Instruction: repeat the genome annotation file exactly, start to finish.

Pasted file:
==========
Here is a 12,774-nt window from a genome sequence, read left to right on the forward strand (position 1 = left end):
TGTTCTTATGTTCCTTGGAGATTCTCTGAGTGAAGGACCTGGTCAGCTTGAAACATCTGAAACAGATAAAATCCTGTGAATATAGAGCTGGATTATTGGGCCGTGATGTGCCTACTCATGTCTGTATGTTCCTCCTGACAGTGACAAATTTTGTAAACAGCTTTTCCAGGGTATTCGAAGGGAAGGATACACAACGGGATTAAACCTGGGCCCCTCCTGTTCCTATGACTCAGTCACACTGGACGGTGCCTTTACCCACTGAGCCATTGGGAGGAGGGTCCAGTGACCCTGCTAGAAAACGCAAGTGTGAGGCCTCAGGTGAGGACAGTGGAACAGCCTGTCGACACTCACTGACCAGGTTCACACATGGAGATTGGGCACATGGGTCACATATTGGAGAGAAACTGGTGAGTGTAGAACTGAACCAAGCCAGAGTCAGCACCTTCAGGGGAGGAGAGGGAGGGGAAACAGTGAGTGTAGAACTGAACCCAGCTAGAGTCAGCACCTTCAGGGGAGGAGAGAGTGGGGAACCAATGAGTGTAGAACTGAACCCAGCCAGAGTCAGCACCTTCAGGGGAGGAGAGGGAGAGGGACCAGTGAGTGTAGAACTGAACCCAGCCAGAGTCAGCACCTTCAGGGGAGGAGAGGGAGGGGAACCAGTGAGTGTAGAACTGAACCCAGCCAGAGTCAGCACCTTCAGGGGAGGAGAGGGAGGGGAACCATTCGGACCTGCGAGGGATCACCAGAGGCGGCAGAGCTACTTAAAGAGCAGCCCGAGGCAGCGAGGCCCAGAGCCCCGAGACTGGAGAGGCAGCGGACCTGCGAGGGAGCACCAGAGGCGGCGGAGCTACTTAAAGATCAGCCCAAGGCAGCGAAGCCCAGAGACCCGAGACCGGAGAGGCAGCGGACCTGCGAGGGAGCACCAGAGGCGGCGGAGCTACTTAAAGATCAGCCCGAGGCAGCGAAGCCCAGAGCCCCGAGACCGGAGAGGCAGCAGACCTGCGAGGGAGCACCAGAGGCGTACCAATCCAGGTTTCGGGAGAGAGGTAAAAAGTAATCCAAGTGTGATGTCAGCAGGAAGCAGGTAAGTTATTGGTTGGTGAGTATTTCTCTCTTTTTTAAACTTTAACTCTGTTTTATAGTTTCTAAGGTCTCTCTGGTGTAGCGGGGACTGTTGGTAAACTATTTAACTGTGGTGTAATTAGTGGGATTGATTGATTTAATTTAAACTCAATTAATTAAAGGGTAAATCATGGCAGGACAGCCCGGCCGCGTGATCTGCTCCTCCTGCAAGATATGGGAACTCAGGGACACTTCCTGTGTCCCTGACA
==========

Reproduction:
Here is a 12,774-nt window from a genome sequence, read left to right on the forward strand (position 1 = left end):
TGTTCTTATGTTCCTTGGAGATTCTCTGAGTGAAGGACCTGGTCAGCTTGAAACATCTGAAACAGATAAAATCCTGTGAATATAGAGCTGGATTATTGGGCCGTGATGTGCCTACTCATGTCTGTATGTTCCTCCTGACAGTGACAAATTTTGTAAACAGCTTTTCCAGGGTATTCGAAGGGAAGGATACACAACGGGATTAAACCTGGGCCCCTCCTGTTCCTATGACTCAGTCACACTGGACGGTGCCTTTACCCACTGAGCCATTGGGAGGAGGGTCCAGTGACCCTGCTAGAAAACGCAAGTGTGAGGCCTCAGGTGAGGACAGTGGAACAGCCTGTCGACACTCACTGACCAGGTTCACACATGGAGATTGGGCACATGGGTCACATATTGGAGAGAAACTGGTGAGTGTAGAACTGAACCAAGCCAGAGTCAGCACCTTCAGGGGAGGAGAGGGAGGGGAAACAGTGAGTGTAGAACTGAACCCAGCTAGAGTCAGCACCTTCAGGGGAGGAGAGAGTGGGGAACCAATGAGTGTAGAACTGAACCCAGCCAGAGTCAGCACCTTCAGGGGAGGAGAGGGAGAGGGACCAGTGAGTGTAGAACTGAACCCAGCCAGAGTCAGCACCTTCAGGGGAGGAGAGGGAGGGGAACCAGTGAGTGTAGAACTGAACCCAGCCAGAGTCAGCACCTTCAGGGGAGGAGAGGGAGGGGAACCATTCGGACCTGCGAGGGATCACCAGAGGCGGCAGAGCTACTTAAAGAGCAGCCCGAGGCAGCGAGGCCCAGAGCCCCGAGACTGGAGAGGCAGCGGACCTGCGAGGGAGCACCAGAGGCGGCGGAGCTACTTAAAGATCAGCCCAAGGCAGCGAAGCCCAGAGACCCGAGACCGGAGAGGCAGCGGACCTGCGAGGGAGCACCAGAGGCGGCGGAGCTACTTAAAGATCAGCCCGAGGCAGCGAAGCCCAGAGCCCCGAGACCGGAGAGGCAGCAGACCTGCGAGGGAGCACCAGAGGCGTACCAATCCAGGTTTCGGGAGAGAGGTAAAAAGTAATCCAAGTGTGATGTCAGCAGGAAGCAGGTAAGTTATTGGTTGGTGAGTATTTCTCTCTTTTTTAAACTTTAACTCTGTTTTATAGTTTCTAAGGTCTCTCTGGTGTAGCGGGGACTGTTGGTAAACTATTTAACTGTGGTGTAATTAGTGGGATTGATTGATTTAATTTAAACTCAATTAATTAAAGGGTAAATCATGGCAGGACAGCCCGGCCGCGTGATCTGCTCCTCCTGCAAGATATGGGAACTCAGGGACACTTCCTGTGTCCCTGACA